Ch.15 - Acid and Base EquilibriumWorksheetSee all chapters
All Chapters
Ch.1 - Intro to General Chemistry
Ch.2 - Atoms & Elements
Ch.3 - Chemical Reactions
BONUS: Lab Techniques and Procedures
BONUS: Mathematical Operations and Functions
Ch.4 - Chemical Quantities & Aqueous Reactions
Ch.5 - Gases
Ch.6 - Thermochemistry
Ch.7 - Quantum Mechanics
Ch.8 - Periodic Properties of the Elements
Ch.9 - Bonding & Molecular Structure
Ch.10 - Molecular Shapes & Valence Bond Theory
Ch.11 - Liquids, Solids & Intermolecular Forces
Ch.12 - Solutions
Ch.13 - Chemical Kinetics
Ch.14 - Chemical Equilibrium
Ch.15 - Acid and Base Equilibrium
Ch.16 - Aqueous Equilibrium
Ch. 17 - Chemical Thermodynamics
Ch.18 - Electrochemistry
Ch.19 - Nuclear Chemistry
Ch.20 - Organic Chemistry
Ch.22 - Chemistry of the Nonmetals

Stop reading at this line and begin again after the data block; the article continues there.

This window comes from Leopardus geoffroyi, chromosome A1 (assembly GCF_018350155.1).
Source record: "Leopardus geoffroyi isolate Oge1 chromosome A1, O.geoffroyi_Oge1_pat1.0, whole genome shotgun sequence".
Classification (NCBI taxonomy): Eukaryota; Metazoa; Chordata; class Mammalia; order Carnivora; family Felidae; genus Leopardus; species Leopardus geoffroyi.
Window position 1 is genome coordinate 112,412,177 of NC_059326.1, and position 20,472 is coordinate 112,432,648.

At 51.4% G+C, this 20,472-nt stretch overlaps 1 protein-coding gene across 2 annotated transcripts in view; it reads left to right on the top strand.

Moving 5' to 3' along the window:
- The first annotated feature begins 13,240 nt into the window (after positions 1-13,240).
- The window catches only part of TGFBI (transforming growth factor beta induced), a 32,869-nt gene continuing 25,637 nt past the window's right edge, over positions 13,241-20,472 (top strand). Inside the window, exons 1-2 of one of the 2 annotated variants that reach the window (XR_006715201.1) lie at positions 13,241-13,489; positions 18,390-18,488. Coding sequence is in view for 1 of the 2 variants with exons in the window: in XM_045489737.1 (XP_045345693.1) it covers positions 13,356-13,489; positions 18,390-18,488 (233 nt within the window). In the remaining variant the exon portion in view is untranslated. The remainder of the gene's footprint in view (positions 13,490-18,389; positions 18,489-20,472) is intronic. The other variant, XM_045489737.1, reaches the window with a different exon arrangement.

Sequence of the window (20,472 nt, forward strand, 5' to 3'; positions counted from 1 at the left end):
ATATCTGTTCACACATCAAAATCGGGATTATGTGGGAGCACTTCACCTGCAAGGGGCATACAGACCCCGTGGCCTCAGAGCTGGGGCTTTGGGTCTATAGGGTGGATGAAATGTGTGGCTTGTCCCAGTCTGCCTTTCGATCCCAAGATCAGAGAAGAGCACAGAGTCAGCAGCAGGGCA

Ch.23 - Transition Metals and Coordination Compounds

Solution: The binding of oxygen by hemoglobin in the blood involves the following equilibrium reaction: HbH+(aq) + O2(aq) ⇌ HbO2(aq) + H+(aq)In this equation, Hb is hemoglobin. The pH of normal human blood is h

Problem
The binding of oxygen by hemoglobin in the blood involves the following equilibrium reaction: HbH+(aq) + O2(aq) ⇌ HbO2(aq) + H+(aq)

In this equation, Hb is hemoglobin. The pH of normal human blood is highly controlled within a range of 7.35 to 7.45. Given the above equilibrium, why is this important? What would happen to the oxygen-carrying capacity of hemoglobin if blood became too acidic (a condition known as acidosis)?